BEVERLY — Rejean Johnson, Kalvin King and Idris Muhammad were skeptical when they heard they would be learning ballet at Barnard Elementary School.
The eighth-grade boys were wary of dancing in front of the girls and feared anything having to do with tights or ballet slippers. But seven weeks later, they are all looking forward to their upcoming performance of "The Firebird."
Some 140 students from the school at 10354 S. Charles St. will be involved in the production that offers both a classical and modern interpretation of Igor Stravinsky's Russian ballet. Students will perform at 2 and 6 p.m. April 6 at the Beverly grade school.
"We came around," said Rejean, who added that no tights or slippers are required for the upcoming performance.
The school used a $10,000 grant from Ingenuity's Creative Schools Fund to bring professional dance instructors to its auditorium. Pierre Lockett, executive director of Forward Momentum Chicago, is heading the performance along with J.C. Hopkins, who teaches modern dance.
Lockett spent 20 years working as a professional dancer, including stints at the Joffrey Ballet and at the Dance Theater of Harlem — where he also performed "The Firebird." Hopkins has been working with him since 2009.
"A lot of the boys originally were hesitant," Lockett said. "But now they are invested. They are engaged."
Meg Burns, Barnard's assistant principal, said the school received this same grant in 2015 and 2016. Previous funds were used to install murals on the north and south ends of the school.
But the school switched gears this year to incorporate performance art into its curriculum at the urging of evaluators of its International Baccalaureate program. The goal is to spread lessons from the performance throughout the school.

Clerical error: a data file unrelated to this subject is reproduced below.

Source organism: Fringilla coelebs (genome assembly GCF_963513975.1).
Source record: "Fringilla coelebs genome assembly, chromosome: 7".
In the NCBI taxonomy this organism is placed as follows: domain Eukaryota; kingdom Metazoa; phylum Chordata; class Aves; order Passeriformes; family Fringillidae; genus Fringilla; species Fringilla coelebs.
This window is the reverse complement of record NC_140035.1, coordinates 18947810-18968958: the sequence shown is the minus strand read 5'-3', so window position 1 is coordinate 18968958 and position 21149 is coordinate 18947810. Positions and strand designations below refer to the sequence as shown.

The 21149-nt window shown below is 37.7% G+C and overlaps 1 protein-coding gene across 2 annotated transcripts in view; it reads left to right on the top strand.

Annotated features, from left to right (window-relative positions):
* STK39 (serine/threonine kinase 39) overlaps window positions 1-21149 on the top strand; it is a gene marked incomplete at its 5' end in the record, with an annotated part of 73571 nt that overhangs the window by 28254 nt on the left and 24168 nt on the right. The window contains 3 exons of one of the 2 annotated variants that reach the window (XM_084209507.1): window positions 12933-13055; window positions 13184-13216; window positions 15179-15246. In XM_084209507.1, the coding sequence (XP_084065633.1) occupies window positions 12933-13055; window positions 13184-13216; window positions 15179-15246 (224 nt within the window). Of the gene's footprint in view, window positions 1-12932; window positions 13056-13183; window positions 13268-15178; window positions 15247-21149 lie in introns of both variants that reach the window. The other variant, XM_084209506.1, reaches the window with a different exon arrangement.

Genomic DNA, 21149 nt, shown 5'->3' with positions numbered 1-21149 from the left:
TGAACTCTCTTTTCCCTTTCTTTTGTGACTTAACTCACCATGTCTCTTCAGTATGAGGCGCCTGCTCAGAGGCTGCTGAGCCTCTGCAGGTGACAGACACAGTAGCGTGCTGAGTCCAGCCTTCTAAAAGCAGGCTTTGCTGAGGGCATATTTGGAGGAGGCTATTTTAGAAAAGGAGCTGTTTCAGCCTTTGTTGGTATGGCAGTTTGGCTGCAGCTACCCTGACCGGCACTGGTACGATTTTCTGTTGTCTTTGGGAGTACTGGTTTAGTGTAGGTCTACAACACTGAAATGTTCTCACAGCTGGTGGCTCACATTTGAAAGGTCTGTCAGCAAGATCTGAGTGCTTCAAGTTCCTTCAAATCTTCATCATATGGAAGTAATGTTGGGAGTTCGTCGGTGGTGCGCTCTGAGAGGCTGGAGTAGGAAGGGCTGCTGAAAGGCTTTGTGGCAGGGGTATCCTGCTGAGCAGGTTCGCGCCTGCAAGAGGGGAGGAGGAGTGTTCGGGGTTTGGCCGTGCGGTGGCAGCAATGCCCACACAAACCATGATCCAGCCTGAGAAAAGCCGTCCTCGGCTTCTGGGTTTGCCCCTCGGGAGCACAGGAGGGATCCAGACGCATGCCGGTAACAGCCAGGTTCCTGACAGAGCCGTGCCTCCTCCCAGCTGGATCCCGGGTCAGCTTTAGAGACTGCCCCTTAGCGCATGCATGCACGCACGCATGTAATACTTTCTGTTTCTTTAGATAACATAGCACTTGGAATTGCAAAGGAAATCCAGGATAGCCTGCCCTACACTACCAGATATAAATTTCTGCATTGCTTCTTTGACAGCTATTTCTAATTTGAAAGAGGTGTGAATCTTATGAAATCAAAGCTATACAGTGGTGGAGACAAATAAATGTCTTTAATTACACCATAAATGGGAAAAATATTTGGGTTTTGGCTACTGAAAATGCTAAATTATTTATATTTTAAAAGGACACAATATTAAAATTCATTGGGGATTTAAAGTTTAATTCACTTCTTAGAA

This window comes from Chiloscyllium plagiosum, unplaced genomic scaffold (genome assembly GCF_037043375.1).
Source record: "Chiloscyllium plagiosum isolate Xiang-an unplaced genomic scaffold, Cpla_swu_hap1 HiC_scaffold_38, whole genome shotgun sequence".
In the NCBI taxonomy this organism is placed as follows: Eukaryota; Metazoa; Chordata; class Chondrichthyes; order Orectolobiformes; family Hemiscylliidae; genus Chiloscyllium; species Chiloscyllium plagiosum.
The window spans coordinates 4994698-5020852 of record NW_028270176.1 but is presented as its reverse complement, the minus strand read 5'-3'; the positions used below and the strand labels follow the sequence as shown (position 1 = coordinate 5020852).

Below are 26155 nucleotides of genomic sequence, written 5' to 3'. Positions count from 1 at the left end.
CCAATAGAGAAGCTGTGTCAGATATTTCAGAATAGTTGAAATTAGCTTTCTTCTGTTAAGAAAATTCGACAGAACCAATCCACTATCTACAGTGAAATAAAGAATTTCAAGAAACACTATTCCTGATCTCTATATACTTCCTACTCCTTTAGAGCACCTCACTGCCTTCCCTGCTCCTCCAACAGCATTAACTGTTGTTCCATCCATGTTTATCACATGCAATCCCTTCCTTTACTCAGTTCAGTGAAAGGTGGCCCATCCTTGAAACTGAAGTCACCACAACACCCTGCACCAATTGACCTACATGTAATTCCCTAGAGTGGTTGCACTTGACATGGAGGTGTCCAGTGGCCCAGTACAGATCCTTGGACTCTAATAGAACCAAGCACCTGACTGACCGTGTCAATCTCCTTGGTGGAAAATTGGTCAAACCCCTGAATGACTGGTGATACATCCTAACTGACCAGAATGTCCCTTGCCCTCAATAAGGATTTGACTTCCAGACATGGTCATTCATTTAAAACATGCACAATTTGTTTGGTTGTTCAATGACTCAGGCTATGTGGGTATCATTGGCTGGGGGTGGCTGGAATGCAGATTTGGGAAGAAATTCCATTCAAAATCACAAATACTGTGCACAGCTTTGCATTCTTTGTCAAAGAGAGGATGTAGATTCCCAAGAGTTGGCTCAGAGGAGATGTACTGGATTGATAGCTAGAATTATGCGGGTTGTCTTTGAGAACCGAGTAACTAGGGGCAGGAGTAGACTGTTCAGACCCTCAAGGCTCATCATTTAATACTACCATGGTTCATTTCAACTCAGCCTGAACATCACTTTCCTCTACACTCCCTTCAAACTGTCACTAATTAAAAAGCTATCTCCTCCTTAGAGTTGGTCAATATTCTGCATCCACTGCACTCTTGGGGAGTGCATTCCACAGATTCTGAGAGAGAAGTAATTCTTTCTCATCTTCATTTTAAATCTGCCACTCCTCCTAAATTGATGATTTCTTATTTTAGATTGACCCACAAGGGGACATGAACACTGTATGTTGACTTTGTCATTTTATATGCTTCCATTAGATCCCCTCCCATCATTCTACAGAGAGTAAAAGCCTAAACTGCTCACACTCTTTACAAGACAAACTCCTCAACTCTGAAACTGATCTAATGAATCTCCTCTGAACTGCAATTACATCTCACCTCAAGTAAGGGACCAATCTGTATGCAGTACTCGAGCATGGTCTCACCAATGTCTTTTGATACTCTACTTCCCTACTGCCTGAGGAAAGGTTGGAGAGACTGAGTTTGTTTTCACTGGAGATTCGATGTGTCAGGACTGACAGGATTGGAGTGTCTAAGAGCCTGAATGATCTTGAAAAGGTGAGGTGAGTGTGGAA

So students in Ken Benavides' art classes are working on costumes, sets and props for the show. Humanities teacher Caroline Minter said she is helping students create playbills as well as teaching lessons about ballets throughout the world.
The story of "The Firebird" is also one of empathy, which is then used to help teach social and emotional lessons to students at Barnard, said Cris Carole, a third-grade teacher.
"We really want to invest in something that would bring a new artistic experience for everyone," Burns said Tuesday. "Plus, we felt it really fit in with who we are as a school."
As for the performance, each show features two versions of "The Firebird," Lockett said. The first version will look and feel like a classic ballet. The second version will rely on hip-hop music and modern dance to tell the story.
The setting for the one-hour performance has also been changed to South Africa. And the cast of characters includes a prince, princesses, monsters, an evil sorcerer, a firebird and more.
Hopkins said he hoped to see students evolve over the 10-week program and already he's been blown away by their enthusiasm for the project. In fact, he said students even helped to decide the choreography, and the audience will be excited to hear many familiar songs.
"This is going to be an amazing show," he said.